The other night I was listening to pundits and experts on a news show discuss the pandemic. I thought about the high school students I had met the previous week in an English 12 class I had sat in on and the video and audio stories I had viewed and listened to that are part of the new project, Stories from the Pandemic. The distance between the concerns and stories the students shared and the talking heads on TV couldn't have been further apart. The concerns of youth are not well represented when I listen to the discussions about the pandemic from Washington DC or state houses across the country.
We need to listen to youth.
In thinking about the kind of assignments that might make a difference in our young people's lives, colleagues from Newark Public Schools in NJ teamed with a professor and a media company to launch, Stories from the Pandemic. Timothy Raphael, Director for the Center for Migration and the Global City and an associate professor at Rutgers-Newark and colleagues from Newark Public Schools, NJ (Brian Mooney, Liana Summey and 18 high school teachers) and department chairpersons) have teamed together with Dr. Raphael and Talking Eyes Media to produce the project.
The site will feature the stories by high school students from American History High School, Central High School, Eagle Academy, East Side High School, Malcolm X. Shabazz High School, Technology High School, University High School, and Weequahic High School--all public schools in Newark, NJ. This is the beginning of that project.
Young people in Newark, NJ, an area with one of the highest rates of COVID-19 in the country, are adjusting to life under quarantine while processing the potential impact on their families’ health and economic security. In response, Newest Americans has created Stories from the Pandemic, a web platform for young people to document their experience in real time using photography, video, writing and audio. Our goal is to give students an opportunity to observe, reflect, and share their personal stories in order to feel less isolated while becoming frontline documentarians for their local community and beyond.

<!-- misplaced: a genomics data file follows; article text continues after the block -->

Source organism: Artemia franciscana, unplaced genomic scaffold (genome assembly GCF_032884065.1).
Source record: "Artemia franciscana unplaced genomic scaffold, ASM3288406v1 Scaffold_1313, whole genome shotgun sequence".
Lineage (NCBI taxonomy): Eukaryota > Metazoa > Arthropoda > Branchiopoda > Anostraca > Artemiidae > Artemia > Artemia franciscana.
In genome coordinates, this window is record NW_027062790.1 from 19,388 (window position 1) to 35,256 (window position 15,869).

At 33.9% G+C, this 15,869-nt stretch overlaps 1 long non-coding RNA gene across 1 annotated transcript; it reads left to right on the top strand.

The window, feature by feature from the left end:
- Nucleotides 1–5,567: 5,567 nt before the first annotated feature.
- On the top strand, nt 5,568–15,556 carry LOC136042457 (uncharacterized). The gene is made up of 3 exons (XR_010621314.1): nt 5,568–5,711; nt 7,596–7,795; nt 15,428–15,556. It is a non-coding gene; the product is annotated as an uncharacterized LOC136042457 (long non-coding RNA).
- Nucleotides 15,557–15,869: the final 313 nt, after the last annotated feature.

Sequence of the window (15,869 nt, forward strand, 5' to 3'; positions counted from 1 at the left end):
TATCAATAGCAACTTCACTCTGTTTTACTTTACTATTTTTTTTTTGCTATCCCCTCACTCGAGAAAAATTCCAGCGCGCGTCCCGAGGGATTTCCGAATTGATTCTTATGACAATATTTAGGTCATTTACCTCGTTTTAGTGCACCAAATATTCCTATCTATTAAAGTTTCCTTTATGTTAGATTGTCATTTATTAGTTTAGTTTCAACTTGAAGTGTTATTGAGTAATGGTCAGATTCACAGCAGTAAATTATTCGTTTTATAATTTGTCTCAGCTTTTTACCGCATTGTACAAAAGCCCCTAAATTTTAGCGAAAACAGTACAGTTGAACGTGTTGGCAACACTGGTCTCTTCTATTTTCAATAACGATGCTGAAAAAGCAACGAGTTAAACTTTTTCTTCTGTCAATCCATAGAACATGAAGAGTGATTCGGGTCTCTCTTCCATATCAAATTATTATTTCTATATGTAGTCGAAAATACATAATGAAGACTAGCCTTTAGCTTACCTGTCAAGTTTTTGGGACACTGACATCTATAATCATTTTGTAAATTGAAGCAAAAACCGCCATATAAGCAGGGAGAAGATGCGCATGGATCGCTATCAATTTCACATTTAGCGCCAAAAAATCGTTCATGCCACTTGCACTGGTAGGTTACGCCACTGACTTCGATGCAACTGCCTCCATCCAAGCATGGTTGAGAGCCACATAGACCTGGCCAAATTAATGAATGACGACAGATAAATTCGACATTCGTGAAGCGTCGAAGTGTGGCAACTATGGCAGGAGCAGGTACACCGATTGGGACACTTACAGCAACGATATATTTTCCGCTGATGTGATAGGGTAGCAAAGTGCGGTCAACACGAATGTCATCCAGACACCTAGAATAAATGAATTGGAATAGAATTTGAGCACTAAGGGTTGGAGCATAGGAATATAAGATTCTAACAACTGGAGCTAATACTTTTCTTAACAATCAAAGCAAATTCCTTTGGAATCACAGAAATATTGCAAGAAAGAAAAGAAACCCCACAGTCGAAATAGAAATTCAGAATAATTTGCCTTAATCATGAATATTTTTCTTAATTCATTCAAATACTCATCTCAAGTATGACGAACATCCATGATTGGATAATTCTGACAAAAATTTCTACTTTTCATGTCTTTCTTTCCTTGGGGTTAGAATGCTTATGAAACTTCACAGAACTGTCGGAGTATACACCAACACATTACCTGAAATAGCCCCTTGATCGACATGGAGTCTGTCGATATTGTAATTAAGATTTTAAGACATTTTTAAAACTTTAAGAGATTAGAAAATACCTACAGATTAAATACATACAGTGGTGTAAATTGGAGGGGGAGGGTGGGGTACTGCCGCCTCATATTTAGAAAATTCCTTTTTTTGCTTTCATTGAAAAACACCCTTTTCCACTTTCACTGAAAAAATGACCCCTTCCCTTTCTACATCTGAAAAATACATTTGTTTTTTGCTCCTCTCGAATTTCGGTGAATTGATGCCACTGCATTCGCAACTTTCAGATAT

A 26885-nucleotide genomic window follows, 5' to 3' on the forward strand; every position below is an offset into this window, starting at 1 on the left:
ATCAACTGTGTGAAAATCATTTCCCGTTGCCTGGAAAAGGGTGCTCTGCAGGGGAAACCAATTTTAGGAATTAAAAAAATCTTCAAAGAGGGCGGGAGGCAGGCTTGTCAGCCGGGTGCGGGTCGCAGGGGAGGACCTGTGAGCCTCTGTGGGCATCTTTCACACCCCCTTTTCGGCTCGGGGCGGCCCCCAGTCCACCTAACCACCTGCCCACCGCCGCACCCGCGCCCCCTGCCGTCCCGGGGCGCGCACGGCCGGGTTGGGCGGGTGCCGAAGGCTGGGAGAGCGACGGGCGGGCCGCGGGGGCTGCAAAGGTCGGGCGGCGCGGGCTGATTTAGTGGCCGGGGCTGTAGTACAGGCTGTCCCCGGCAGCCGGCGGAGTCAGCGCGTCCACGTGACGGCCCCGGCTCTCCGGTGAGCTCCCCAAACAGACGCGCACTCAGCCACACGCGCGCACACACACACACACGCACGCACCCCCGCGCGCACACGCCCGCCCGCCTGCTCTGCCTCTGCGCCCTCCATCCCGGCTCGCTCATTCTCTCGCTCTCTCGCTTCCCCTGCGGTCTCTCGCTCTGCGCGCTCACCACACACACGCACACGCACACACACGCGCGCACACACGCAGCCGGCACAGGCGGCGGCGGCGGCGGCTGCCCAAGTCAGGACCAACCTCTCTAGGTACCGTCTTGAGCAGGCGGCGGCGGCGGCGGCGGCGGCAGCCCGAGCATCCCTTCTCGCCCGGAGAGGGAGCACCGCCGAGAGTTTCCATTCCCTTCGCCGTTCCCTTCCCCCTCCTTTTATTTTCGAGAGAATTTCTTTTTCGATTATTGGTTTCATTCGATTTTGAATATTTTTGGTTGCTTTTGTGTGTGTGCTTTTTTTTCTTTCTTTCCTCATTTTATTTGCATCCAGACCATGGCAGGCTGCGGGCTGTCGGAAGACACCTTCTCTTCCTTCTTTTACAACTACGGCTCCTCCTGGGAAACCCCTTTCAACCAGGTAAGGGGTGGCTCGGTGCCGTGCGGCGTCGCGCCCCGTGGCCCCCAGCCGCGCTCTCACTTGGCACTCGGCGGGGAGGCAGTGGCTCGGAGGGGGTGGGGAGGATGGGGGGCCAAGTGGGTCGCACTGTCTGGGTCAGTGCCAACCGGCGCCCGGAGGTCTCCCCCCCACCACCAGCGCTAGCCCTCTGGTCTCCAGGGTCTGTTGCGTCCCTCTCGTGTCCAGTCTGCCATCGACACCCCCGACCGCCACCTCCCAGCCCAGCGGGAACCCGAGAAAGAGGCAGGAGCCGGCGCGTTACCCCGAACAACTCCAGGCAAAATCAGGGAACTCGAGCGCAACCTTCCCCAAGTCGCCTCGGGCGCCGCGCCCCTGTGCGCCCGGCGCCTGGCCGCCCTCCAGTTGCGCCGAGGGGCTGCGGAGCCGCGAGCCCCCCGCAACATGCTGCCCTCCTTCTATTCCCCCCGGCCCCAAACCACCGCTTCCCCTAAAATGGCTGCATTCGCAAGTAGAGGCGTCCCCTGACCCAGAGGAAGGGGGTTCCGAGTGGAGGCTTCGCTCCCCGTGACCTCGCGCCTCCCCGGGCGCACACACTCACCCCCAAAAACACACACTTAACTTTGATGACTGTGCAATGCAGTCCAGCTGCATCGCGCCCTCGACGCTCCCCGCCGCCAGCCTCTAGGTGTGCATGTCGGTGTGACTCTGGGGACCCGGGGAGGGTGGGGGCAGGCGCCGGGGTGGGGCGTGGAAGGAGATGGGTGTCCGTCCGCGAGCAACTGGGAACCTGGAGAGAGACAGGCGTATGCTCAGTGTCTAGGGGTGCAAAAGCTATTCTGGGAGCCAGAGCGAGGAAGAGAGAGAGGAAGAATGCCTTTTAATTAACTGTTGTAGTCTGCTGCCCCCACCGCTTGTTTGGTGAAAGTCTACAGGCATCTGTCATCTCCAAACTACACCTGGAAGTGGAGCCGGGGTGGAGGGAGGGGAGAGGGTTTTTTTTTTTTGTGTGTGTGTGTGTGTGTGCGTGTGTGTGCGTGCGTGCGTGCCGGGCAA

Here is the first assignment.
Digital Storytelling Project
Through an audio recording, video recording, or photograph(s),
- Capture how this virus has disrupted your school year—including sporting events, concerts, assemblies, dances.
- Discuss how your daily life has been disrupted.
- Share the effect it has had on your friends and family.
- Describe the situation at home. How many people are you quarantined with? Who does that include?
- Discuss the changes that have occurred in Newark since you first learned about the virus.
- Include your name, age, and school.
MAINTAIN YOUR SAFETY
Do this reporting from your home, out your window, via Skype/Zoom/Facetime. Do not leave your home for this project, but do document if you go out for some other reason like shopping or walking.
This is followed by ways to upload audio, video, and photographic stills.
* Discussion questions adapted from from Kelly Gallagher http://www.kellygallagher.org/instructional-materials
Take a look and listen to the first set of stories. We need to learn from students. High school and college age students can share stories here.